Mercy: Undeserved Love
I was recently reading a post by Jim McDermott called “Lessons from Forgiveness School: Proverbs for a Year of Mercy.” He offered some great points about the connection of unresolved anger and hostility to the rampant rate of unforgiveness that plagues many of us. I hope this post blesses you in this year of Mercy!
McDermott writes that “giving in to anger is like drinking poison and expecting someone else to die.” Anger falsely promises that it will free us from our pain and isolate the one who wronged us but it only fuels our rage and makes us fester in resentment alone. So we are the ones who are alone and hurt, caged in fear. However anger is sometimes necessary. Anger helps us to articulate that the wrong was real and that it did hurt us. Speaking out your pain is the first step to closure. McDermott writes that “wounds have to bleed or they get infected. If you want to heal, usually you have to hurt.”
There is a certain amount of pressure to forgive – we want to be freed from the hurt and we want to be done with the process as soon as possible. But it doesn’t work like that. Forgiveness is a mind numbingly long process but it doesn’t all depend on us. Forgiveness shouldn’t come at the cost of disregarding our pain and hurting ourselves to appease our moral duty to forgive. We must forgive but we can’t forget. The memories still linger but there are ways to surpass the pain.
Forgiveness isn’t always homework that we need to complete – we can choose to surrender the pain, and let God do the work in our heart. I know it sounds vague and overly simplistic, but my own journey with forgiveness has taught me that anything to do with the soul isn’t about our performance or how much hard work we put into it. Forgiveness or inner healing has a lot to do with receptivity and being able to understand that it doesn’t ALL depend on you.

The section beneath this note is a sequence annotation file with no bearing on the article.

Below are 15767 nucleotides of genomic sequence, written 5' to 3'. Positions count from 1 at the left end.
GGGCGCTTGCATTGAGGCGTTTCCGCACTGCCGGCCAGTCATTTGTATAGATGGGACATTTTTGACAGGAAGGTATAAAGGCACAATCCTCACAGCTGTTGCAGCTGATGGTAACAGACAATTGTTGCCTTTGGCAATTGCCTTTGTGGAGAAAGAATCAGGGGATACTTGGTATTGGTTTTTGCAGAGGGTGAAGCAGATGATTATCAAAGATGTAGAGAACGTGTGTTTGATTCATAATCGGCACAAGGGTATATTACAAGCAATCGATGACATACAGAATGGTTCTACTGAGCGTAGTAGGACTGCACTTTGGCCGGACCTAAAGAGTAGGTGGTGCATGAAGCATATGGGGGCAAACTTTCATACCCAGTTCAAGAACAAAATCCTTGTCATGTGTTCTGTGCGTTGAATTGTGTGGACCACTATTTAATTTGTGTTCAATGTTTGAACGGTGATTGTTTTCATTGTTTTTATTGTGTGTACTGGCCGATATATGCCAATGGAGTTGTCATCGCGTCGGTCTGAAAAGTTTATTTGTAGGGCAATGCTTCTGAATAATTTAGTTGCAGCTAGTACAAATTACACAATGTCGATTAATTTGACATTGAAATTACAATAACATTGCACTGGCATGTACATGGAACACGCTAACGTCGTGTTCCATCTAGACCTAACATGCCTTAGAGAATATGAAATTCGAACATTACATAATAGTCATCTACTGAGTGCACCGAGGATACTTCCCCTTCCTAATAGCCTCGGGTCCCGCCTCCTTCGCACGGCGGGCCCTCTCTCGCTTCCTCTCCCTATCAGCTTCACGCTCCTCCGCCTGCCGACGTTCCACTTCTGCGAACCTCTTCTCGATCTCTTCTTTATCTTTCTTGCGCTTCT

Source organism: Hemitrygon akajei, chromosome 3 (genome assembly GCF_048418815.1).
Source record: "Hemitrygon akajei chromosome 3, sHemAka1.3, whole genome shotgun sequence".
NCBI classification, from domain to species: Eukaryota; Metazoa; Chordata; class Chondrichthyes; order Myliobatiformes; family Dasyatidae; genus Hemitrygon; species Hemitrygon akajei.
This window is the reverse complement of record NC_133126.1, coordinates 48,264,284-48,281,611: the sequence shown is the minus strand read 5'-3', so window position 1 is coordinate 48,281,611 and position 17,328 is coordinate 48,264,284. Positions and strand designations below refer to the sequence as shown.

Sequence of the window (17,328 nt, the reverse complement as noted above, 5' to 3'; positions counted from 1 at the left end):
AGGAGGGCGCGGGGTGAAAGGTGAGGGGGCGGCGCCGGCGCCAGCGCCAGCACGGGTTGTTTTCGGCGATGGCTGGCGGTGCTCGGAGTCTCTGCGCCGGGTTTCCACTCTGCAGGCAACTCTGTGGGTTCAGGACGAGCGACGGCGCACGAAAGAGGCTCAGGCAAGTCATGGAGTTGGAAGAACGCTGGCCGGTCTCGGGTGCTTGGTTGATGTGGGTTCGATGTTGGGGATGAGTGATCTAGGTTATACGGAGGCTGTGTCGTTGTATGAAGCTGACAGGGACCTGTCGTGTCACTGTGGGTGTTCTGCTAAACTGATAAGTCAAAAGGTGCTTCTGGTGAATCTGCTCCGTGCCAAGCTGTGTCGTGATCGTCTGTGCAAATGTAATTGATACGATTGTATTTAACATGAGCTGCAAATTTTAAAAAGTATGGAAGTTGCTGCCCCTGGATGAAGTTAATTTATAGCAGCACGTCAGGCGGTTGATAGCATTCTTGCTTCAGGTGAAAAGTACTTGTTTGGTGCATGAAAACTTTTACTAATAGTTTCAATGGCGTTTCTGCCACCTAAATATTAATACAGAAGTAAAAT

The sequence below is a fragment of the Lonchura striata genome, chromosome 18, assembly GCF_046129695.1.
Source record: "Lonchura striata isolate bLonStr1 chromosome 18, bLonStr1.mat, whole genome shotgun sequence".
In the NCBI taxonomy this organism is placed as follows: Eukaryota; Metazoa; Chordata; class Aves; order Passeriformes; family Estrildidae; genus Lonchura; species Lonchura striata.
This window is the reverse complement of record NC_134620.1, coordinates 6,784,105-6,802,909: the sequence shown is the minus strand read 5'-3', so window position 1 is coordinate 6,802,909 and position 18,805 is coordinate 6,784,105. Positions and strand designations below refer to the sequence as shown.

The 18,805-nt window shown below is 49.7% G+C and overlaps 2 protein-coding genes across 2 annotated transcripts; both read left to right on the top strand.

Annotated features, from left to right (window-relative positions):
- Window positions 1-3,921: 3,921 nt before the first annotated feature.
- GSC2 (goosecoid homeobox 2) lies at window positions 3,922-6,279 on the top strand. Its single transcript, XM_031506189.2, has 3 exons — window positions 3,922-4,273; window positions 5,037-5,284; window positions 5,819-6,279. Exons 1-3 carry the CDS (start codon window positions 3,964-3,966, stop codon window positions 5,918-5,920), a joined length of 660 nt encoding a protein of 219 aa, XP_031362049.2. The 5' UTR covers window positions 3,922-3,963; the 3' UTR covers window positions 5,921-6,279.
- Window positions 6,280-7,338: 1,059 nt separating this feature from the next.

The benefits of forgiveness are that it frees you and it DOES NOT condone what the person did to hurt you. Forgiveness removes the anger and opens the heart to peace and to love for the sake of the other. Love opens our heart to mercy and teaches us to have empathy. “Mercy is entering into the chaos of another” – Jim Keenan. We all have junk and we are uncomfortable with it. Our mess is embarrassing and we cover it up with smiles and superficiality. Other people’s mess is equally awkward to deal with it when we are already so acutely aware of our own messes. But instead of thinking our mess is terrible and must be hidden at all costs, let us expose those messes for what they are and invite God into the stench and disorderliness. Christopher West said that saints became saints because they exposed their mess to God, and surrendered it to Him, instead of loathing themselves and seething in shame.
We don’t need to be everybody’s saviour – mercy isn’t putting that burden on us. We just need to offer the gift of presence and empathy. When my mother was heartbroken about losing a job, all I did was hold her hand and offer her tissues and I know that small gesture of being with her meant so much. I couldn’t give her a new job. I couldn’t make the pain go away. But I could be present.
McDermott writes beautifully that we should “never forget that everyone you meet is struggling with a terrible burden. And “when all is said and done,” as Ram Dass writes, “we’re all just walking each other home.”